There was an important discussion opened up in the Fedora developer mailing list on 22 July 2019 about x86-64 micro-architecture update.
Fedora currently uses the original K8 micro-architecture (without 3DNow! and other AMD-specific parts) as the baseline for its x86_64 architecture.
This is updated a decade back and last updated on 2003. Due to this, performance of Fedora is not as good as it could be on current CPUs.
So, they are planning to rebuild Fedora packages using modern CPU micro-architecture to something more recent.
The Fedora Project is planning to add this features starting from Fedora 32.
After preliminary discussions with CPU vendors, they came to the conclusion to use AVX2 as the new baseline. AVX2 support was introduced into CPUs from 2013 to 2015.
Along with AVX2, it makes sense to enable certain other CPU features which are not strictly implied by AVX2, such as CMPXCHG16B, FMA, and earlier vector extensions such as SSE 4.2.
A test rebuild was performed based on Fedora 28 showed that there is only a small number of build failures due to the baseline switch.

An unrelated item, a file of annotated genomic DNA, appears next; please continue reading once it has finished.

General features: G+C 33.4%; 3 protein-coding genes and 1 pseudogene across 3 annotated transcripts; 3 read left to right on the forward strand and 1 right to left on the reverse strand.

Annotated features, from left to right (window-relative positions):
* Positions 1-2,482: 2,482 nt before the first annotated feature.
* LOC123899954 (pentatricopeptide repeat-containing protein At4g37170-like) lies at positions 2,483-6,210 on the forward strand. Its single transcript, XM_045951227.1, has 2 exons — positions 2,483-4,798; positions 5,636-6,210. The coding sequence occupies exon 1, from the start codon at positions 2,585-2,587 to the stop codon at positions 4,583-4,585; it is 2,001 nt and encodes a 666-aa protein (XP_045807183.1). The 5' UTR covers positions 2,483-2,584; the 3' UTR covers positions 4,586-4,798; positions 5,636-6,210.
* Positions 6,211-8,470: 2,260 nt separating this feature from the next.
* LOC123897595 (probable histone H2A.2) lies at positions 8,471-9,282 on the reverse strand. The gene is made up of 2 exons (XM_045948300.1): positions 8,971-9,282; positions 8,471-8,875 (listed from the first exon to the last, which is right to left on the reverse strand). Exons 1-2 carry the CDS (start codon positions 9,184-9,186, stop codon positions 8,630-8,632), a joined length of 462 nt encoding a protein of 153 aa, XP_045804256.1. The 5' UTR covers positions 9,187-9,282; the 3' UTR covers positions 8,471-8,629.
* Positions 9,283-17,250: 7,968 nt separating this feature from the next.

Also, very few packages are confused about the availability of the CMPXCHG16B instruction, leading to linking failures related to -latomic.
The rebuild would support newer hardware features to provide better performance. Also, it uses current CPUs more efficiently, increasing performance and reducing power consumption.
However, it doesn’t allow users to run Fedora 32 on older hardware’s, which are older than five years.
Most developers have opposed the change because it doesn’t support older hardware’s.
Few folks had suggested to use a special optimized Fedora edition for this implementation so, that it won’t impact other users who wants to use regular Fedora spins.
Fedora installations on systems with CPUs which are not able to execute AVX2 instructions will not be able to upgrade.
Fedora users can determine whether their system supports AVX2 prior to upgrading by running the below command.
grep avx2 /proc/cpuinfo